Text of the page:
STAR CX: Chapter 1 – Legends and Myths



Stew Stunes

STAR CX is being published in an 8 part serialized format, Verse 1 – A Saga of Starcrossed Souls is the first novella in the series. Each week I will be posting chapters from the series for viewing on my blog. For those that enjoy this series, I invite you to purchase the ebook or paperback editions of this story as a way of supporting this independent author; also reviews, likes, replies, retweets, and feedback are extremely helpful and encouraged.

“In space, there is no light but which you make for yourself.”

STAR CX follows two heavenly bodies that through an unbelievable mistake end up going on a journey across space and lifetimes. A mashup of sci-fi and fantasy adventure, mixed with spicy romance and sweet slice-of-life moments. This saga begins with a cosmic collision and ends in the world of Aura. Picking up 600 years after The King’s Challenge with a multitude of diverse characters, STAR CX is a story unlike any other in this world or the Universe of Chaos.

Verse 1 – A Saga of Starcrossed Souls

Chapter 1 – Legends and Myths


In space, there is no light but which you make for yourself. Distance beyond imagination separates one source of light from another. True one may catch a wink of a nearby star, but no warmth can be found from such remote positions.

Such was the life for the star known as Saturnine, whose only goal in life was to get close enough to another star to be warmed by one. He had spent his entire life, a short half a billion years, orbiting the galaxy without so much as being within shouting distance of another star and he was beginning to feel cold. Though he generated some 50,000 degrees of heat and was old enough to see the irony of his feelings, he could not shake the understanding that his core felt cold. Was it just loneliness that drove this cold spell or could it be a more troubling sign of things to come for the brooding star.

The cold and the dark continued to rush by Saturnine as his orbit advanced endlessly forward, for he had no control of his path. The star shivered and wondered why he was experiencing such sensations and emotion. His thoughts grew envious of the nebula and those stars lucky enough to entertain planetary systems around them. They had families, neighbors, communities, and most of all friends. Words he only understood by vocabulary, not through experience.

If only he could meet just one star and hold a deep conversation, he felt he could be satisfied with the rest of his orbit. What would he say, Saturnine pondered, suddenly nervous at the prospect of meeting another star. ”Hello. I’m a star,” He spoke aloud and felt his cheeks reddening from embarrassment. That statement alone would inevitably begin and end any bit of profoundness that his imaginary future conversation would hold.

As stars have little else to fill their time with, he decided the best course of action would be to sleep. Maybe in a decade or two when he awoke his mood and position will have improved enough for him to meet a fellow star or at least not be so gloomy. For the first time in many centuries, he looked beyond his horizon towards the faint dots of light far away and smiled before drifting off into a deep slumber.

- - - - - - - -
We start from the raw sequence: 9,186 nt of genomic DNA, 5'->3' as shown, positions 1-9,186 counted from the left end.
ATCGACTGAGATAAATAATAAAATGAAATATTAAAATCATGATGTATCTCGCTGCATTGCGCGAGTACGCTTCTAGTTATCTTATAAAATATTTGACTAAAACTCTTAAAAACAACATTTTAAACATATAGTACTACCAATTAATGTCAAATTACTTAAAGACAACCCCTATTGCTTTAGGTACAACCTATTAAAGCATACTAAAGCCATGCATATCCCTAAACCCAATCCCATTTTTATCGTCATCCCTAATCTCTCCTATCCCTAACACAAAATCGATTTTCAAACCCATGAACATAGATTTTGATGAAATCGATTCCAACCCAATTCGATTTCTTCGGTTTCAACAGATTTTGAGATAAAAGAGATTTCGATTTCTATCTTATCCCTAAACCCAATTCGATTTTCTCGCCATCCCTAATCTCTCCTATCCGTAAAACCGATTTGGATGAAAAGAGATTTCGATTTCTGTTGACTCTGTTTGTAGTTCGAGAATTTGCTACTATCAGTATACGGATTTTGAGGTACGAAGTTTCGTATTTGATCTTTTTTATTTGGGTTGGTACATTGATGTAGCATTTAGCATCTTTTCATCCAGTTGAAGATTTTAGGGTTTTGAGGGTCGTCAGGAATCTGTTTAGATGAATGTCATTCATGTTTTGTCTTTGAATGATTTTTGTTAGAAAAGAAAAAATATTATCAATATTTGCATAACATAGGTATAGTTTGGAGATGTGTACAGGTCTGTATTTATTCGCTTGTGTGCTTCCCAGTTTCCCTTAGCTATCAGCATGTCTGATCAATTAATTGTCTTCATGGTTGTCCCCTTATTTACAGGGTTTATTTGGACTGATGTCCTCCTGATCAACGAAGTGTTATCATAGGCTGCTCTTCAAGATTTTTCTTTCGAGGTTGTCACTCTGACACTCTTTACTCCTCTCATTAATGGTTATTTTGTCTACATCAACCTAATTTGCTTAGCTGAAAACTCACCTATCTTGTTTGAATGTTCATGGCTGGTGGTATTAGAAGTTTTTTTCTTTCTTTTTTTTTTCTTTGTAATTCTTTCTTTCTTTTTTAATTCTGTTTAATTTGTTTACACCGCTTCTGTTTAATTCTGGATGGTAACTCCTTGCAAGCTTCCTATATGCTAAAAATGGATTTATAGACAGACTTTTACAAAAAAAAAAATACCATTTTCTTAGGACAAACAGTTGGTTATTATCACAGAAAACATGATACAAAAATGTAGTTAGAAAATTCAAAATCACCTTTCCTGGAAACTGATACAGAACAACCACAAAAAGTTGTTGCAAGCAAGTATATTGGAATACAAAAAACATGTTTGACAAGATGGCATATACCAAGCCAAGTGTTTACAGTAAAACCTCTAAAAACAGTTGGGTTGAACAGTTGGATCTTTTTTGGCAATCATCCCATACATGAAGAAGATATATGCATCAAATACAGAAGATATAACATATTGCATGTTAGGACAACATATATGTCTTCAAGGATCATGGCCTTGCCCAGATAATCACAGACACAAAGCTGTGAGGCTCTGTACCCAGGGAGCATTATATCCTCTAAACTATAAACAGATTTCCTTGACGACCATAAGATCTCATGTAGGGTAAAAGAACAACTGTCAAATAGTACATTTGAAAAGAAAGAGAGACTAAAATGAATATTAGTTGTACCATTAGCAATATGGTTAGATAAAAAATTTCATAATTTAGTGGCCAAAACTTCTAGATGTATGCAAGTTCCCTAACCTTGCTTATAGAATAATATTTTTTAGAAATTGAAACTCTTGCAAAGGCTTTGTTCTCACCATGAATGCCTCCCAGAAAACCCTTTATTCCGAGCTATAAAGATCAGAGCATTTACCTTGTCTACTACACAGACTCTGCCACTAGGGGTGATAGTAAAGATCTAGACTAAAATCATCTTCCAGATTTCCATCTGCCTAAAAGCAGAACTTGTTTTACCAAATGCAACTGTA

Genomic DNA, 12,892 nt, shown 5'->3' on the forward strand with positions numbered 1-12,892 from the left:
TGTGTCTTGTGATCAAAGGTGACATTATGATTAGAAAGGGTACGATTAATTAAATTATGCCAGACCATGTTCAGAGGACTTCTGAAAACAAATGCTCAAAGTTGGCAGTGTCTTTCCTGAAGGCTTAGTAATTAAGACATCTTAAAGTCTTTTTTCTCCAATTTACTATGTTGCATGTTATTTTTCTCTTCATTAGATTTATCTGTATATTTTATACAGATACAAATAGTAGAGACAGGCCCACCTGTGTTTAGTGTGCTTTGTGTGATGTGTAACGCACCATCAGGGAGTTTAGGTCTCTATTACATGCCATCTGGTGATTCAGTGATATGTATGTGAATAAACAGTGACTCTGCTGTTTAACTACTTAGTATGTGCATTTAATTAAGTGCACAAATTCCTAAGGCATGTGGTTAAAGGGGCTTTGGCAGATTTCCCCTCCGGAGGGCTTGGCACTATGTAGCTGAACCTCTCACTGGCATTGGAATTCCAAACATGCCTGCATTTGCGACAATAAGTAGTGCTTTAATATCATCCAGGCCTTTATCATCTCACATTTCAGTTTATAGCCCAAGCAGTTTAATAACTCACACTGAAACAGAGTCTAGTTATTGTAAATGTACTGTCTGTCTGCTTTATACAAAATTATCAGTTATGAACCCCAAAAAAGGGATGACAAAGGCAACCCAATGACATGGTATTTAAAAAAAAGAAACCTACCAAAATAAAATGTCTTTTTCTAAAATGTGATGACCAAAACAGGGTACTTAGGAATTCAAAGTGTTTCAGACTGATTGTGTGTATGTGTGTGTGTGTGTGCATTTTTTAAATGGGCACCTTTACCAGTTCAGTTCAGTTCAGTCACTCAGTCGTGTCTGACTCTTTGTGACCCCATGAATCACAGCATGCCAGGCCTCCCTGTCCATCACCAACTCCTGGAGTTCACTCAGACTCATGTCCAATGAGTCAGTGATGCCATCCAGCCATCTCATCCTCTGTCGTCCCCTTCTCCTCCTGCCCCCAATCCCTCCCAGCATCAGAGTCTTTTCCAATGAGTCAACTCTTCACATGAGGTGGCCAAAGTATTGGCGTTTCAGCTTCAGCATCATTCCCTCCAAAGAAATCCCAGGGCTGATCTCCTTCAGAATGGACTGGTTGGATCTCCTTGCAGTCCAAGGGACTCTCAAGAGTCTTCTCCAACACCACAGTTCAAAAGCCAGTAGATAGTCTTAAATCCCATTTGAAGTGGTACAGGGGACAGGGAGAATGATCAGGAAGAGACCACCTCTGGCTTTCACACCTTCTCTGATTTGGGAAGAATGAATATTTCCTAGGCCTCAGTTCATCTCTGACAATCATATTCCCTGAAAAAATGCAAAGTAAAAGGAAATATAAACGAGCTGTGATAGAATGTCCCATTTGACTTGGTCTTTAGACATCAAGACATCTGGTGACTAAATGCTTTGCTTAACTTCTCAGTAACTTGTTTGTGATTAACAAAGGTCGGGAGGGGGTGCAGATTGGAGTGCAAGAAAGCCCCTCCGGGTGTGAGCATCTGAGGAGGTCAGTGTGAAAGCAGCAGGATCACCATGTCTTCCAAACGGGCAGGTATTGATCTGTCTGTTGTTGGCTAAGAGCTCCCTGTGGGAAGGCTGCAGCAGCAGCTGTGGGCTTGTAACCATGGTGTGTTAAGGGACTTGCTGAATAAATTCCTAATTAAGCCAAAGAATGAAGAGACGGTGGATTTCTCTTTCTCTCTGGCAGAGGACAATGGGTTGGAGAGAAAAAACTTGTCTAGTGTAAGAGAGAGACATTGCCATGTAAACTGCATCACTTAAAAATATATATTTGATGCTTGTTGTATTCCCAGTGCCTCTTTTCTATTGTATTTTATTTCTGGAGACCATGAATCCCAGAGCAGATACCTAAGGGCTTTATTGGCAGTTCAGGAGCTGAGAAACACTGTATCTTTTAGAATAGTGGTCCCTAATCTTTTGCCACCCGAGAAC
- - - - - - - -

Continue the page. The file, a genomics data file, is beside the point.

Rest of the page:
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“We must head back and make camp for the night.” A tall man shouted at a small crowd of bystanders. The group was looking out over an enormous canyon. This place was where the road ended and thus did to civilization. The man gave one last bored look at the dry river bed far below, and turned away, repeating himself louder and with less joy in his voice. “Come on, all of you, we must stick together, let’s move.”

He felt a tad bit guilty about stretching the truth of the dangers of the wilds around them to get the group moving. It wasn’t even his tongue that had started the rumors that whoever went over the edge of the world into the canyons below never returned. It was a legend that had been a part of the local culture for many generations. He was only using it to get their attention in an attempt to hasten their return and be done with this favor to the Rokh of Priam.

The young man led the group back the dirt path towards their camp. The tour guide, Aster Unni, stood a head taller than the average man and had aged into his mid-twenties quite respectably. Although his demeanor was usually quite friendly and casual with unknown acquaintances, he gave off a rough edge. Seemingly always holding onto a week’s worth of wild, dark growth around his face. If one were to give him a second look past his rugged exterior, as many women had remarked through his life, he had eyes so gold and rare they made anyone who stared into them feel much more valuable as if they were the object of the world’s desire.

“Is it true, what they say about this place?” an elderly woman by the name of Lady Maurie Wright asked from the huddle behind Aster.

Aster, turned his head to acknowledge Maurie’s question, he did not slow down. “And what do they say about this place?”

Her husband, Sir Theodore Wright, came to her side and spoke for her. “How it all happened. How this great divide came to be. They say it isn’t natural, that it was some…some…some kind of…”